“The US started dramatically ramping up immigration enforcement in the 1990s with bipartisan support. The line of thinking was that making it more expensive and arduous to cross the border would dissuade more people from making the journey in the first place. It became the preferred strategy for policymakers because it was easy to sell to constituents, even though it wasn’t necessarily grounded in a deep understanding of the factors driving unauthorized immigration.
But a growing body of research shows that the threat of immigration enforcement isn’t an effective deterrent for migrants in the long run. Emily Ryo, a professor of law and sociology at the USC Gould School of Law, found in a paper published earlier this month that it has no significant effect on people’s decision to migrate from Mexico and Central America’s “Northern Triangle”: Guatemala, Honduras, and El Salvador.
In cooperation with Vanderbilt University and the Latin American Public Opinion Project, she designed an experiment that was included in the 2018-’19 AmericasBarometer survey of nearly 11,000 voting-age adults across the four countries. She divided the respondents into three groups and provided them with different prompts offering information about how many migrants are apprehended by US officials when trying to cross the border, subject to detention for an indefinite period of time, and face a lack of judicial process when it comes to their deportation. They were then asked how likely it would be that they would choose to live and work in the US in the next three years.
The patterns in responses across the groups were strikingly similar, though they were provided with different information about US immigration enforcement policy. Most said they weren’t likely to go to the US, but in all three groups, about 21 percent said they were “a little likely to go,” 10 percent said they were “somewhat likely,” and roughly another 10 percent said “very likely.”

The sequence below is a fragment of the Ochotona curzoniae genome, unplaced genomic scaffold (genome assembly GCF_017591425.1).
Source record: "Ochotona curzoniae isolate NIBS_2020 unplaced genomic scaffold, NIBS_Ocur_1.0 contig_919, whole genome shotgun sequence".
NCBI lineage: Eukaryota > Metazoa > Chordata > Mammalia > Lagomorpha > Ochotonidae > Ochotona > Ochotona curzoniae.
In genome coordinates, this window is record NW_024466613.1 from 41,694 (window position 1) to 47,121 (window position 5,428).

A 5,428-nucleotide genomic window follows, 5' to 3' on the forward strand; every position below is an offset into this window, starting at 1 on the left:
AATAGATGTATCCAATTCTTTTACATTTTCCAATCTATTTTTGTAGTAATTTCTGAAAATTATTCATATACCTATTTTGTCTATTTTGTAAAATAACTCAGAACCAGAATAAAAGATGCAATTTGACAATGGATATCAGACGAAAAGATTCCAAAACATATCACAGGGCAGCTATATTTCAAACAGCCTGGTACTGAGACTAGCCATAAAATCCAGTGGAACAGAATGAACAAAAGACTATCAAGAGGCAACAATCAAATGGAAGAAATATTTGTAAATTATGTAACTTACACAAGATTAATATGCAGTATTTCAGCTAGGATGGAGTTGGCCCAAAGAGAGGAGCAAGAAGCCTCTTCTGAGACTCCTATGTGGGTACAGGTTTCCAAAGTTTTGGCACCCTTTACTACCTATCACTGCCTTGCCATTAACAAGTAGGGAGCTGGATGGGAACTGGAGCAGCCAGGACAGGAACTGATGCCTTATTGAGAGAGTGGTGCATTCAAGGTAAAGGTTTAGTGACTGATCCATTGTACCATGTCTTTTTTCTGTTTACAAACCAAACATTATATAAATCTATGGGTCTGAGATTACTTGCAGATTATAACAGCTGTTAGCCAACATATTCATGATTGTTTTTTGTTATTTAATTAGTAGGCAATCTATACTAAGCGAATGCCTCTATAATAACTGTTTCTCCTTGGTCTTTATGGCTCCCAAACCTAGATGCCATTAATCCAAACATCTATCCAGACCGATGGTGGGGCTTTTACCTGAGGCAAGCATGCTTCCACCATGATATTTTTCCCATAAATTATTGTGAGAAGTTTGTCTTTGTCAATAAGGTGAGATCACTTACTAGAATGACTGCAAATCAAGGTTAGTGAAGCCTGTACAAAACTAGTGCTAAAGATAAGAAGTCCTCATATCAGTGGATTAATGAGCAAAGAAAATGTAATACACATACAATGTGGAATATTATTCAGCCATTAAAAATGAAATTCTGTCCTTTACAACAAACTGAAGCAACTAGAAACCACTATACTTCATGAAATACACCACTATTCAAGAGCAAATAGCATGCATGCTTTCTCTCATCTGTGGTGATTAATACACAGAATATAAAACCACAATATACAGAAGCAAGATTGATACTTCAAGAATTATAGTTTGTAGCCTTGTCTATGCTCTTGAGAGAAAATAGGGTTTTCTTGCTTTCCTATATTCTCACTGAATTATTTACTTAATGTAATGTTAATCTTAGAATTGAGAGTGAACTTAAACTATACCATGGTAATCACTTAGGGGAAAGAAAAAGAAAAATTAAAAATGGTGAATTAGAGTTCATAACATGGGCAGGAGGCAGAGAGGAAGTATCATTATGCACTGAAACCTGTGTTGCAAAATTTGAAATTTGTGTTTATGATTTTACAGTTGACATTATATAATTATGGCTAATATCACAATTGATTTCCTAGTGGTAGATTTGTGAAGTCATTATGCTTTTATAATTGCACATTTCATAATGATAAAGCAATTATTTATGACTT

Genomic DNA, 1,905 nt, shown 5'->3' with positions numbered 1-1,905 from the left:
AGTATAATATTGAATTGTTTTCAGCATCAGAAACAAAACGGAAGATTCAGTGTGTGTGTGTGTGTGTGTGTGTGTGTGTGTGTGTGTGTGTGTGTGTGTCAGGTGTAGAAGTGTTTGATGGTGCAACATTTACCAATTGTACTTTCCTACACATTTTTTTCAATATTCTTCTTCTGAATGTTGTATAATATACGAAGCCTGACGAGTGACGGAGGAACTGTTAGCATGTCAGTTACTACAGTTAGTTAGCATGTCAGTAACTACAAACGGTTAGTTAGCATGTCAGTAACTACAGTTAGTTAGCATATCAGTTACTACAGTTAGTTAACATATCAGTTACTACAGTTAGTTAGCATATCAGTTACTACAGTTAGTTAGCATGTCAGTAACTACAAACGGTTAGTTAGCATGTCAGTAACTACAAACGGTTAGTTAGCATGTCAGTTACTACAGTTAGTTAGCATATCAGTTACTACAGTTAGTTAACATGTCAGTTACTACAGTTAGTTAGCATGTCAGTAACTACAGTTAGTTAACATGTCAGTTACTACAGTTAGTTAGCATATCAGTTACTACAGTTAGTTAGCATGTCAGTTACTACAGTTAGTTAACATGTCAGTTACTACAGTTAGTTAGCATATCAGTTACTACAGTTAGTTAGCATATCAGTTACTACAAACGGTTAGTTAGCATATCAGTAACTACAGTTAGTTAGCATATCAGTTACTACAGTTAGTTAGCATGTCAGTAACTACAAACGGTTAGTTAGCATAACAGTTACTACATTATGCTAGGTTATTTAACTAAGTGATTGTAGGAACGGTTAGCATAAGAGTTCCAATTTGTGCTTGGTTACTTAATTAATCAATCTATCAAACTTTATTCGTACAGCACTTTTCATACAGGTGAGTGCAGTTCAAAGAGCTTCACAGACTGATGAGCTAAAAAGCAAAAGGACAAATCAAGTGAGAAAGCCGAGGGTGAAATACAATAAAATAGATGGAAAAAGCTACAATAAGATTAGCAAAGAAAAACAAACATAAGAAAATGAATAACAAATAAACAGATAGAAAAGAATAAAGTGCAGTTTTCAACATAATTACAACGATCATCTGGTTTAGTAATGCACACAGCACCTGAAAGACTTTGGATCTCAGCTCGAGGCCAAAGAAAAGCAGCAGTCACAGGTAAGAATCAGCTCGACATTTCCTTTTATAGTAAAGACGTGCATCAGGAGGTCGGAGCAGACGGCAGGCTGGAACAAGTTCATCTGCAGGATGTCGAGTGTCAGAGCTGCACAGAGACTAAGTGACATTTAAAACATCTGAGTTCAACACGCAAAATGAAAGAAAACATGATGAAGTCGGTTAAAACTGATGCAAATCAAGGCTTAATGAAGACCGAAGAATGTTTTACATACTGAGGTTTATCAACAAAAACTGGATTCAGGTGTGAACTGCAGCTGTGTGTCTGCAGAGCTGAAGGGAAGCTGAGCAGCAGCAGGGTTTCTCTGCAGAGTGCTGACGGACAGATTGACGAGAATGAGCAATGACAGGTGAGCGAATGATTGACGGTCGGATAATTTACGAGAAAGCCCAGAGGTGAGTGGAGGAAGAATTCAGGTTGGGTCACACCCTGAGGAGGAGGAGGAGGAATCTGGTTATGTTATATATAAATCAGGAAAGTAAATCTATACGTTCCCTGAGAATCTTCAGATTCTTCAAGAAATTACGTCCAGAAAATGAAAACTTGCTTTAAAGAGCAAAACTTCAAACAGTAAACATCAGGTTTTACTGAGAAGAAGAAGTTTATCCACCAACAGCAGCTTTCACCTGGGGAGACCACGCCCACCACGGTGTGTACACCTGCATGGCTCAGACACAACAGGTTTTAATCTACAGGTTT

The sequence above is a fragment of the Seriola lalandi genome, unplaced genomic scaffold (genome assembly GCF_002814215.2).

Knowledge about US deportation and detention policy didn’t have any significant effect on their intentions to migrate.”
“Another study, conducted by Vanderbilt University political science professor Jonathan Hiskey and co-authors, similarly found that knowledge of heightened US deterrence efforts didn’t influence people’s decision to migrate.”
“Another unintended effect of US immigration enforcement has been the increase in the number of undocumented immigrants living in the US from roughly 3 million in 1986 to over 11 million today. Princeton sociologist Doug Massey and his co-authors found in a 2016 paper that the rapid expansion of immigration enforcement in the years following 1986, the last time that a major immigration law was passed, actually caused more migrants to decide to settle in the US permanently.
Before then, Mexican men had moved back and forth across the border, usually looking for opportunities for temporary work and crossing in El Paso and San Diego. The US’s decision to expand immigration enforcement didn’t really alter their ability to cross the border. They weren’t much more likely to be apprehended when they attempted to cross, and even if they were discovered by US immigration officials and swiftly returned to Mexico, they could still succeed after multiple attempts.
What changed, however, was the costs and risks associated with returning to their home country and then attempting to reenter the US. Migrants had to start crossing in more dangerous regions of the border, going through the Sonoran Desert and Arizona, and came to rely more heavily on the services of paid smugglers, which became more expensive. Between 1980 and 2010, the probability that a migrant would return after their first trip to the US consequently dropped from 48 percent to zero, according to Massey’s paper.
“The combination of increasingly costly and risky trips and the near certainty of getting into the United States created a decision-making contest in which it still made economic sense to migrate but not to return home to face the high costs and risks of subsequent entry attempts,” the authors write in the paper.
In this way, immigration enforcement had the opposite of the intended effect. And the authors write that if policymakers had never increased border patrol’s funding beyond accounting for inflation, the population of undocumented immigrants living in the US likely would have “grown substantially less.””